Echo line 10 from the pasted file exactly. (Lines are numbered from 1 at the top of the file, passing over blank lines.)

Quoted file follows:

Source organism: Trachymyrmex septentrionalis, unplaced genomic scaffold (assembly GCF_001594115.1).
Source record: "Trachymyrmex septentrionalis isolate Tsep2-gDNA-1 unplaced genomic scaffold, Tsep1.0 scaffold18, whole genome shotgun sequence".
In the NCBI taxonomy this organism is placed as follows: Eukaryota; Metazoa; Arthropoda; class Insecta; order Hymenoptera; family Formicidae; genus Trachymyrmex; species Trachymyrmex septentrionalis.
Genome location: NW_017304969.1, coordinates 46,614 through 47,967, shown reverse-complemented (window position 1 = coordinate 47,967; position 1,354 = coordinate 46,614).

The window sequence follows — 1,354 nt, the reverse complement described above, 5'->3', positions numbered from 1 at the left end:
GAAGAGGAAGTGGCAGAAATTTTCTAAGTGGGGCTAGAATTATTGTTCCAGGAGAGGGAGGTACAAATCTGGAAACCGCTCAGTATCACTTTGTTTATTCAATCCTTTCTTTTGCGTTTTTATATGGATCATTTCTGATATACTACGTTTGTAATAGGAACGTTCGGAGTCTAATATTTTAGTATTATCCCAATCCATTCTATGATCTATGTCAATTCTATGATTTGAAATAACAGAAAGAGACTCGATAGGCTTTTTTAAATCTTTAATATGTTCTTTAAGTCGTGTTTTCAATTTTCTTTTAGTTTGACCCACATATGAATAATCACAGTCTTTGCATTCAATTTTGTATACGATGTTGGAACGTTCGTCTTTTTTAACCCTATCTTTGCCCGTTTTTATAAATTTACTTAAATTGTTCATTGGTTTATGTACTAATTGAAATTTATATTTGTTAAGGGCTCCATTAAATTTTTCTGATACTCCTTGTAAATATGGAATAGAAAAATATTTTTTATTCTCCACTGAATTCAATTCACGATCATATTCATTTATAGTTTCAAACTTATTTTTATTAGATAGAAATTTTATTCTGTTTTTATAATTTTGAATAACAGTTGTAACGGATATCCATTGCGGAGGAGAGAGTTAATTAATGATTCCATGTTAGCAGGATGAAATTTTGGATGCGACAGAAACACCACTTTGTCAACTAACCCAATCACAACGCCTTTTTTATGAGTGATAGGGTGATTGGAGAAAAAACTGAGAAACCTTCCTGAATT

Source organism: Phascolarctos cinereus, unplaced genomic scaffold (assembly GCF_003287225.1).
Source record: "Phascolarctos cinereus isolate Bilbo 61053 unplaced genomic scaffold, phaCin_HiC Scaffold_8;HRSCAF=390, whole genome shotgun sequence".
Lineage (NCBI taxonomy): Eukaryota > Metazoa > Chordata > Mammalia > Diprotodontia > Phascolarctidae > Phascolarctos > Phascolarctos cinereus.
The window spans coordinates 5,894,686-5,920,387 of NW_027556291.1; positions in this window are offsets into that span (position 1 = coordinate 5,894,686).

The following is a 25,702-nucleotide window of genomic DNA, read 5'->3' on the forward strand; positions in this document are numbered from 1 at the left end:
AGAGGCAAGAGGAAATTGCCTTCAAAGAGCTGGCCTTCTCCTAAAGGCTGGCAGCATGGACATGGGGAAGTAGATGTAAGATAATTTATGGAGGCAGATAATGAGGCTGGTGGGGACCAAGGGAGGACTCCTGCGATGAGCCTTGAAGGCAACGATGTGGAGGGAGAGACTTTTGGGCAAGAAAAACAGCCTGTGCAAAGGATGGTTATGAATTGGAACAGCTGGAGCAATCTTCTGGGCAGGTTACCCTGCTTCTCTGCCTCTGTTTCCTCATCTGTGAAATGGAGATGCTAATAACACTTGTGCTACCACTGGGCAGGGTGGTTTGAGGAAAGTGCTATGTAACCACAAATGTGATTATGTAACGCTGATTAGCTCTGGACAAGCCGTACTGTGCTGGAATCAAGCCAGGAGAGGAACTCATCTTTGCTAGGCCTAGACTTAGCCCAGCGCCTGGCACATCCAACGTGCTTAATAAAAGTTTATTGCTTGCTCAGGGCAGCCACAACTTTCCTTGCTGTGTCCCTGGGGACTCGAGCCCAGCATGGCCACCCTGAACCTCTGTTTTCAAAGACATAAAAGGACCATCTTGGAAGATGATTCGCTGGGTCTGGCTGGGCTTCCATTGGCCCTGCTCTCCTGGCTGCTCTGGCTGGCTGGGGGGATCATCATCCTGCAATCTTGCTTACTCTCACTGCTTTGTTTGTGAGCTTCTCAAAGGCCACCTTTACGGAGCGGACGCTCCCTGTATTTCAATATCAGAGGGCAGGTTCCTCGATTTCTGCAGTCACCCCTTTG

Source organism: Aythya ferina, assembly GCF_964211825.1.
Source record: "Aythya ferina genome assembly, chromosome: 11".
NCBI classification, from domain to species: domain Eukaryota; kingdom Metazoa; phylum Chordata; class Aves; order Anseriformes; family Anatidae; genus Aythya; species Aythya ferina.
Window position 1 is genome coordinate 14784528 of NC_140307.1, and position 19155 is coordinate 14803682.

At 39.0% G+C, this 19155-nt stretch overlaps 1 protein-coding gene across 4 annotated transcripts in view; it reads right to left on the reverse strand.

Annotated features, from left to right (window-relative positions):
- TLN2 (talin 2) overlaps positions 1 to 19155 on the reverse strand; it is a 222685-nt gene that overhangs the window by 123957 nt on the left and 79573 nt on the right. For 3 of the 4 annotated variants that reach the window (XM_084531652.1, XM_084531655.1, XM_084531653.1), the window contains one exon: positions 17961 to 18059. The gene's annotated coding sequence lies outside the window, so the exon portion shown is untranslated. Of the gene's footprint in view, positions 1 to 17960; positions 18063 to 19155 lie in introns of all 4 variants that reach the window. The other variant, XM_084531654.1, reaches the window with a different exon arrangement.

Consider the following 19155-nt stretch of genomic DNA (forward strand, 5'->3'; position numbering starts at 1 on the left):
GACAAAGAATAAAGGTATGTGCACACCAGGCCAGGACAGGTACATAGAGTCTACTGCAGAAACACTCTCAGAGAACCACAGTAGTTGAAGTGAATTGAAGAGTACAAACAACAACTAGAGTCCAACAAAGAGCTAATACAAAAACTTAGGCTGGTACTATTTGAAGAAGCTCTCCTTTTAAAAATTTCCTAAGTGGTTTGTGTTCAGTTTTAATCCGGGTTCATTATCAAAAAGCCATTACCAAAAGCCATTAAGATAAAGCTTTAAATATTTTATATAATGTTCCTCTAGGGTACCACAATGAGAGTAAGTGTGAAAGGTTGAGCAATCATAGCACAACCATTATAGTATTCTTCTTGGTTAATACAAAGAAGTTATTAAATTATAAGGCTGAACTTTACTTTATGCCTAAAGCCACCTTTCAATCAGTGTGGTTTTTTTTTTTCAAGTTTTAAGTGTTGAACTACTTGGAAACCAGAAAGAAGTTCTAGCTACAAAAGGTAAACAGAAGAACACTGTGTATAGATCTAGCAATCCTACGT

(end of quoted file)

The window spans coordinates 5,894,686-5,920,387 of NW_027556291.1; positions in this window are offsets into that span (position 1 = coordinate 5,894,686).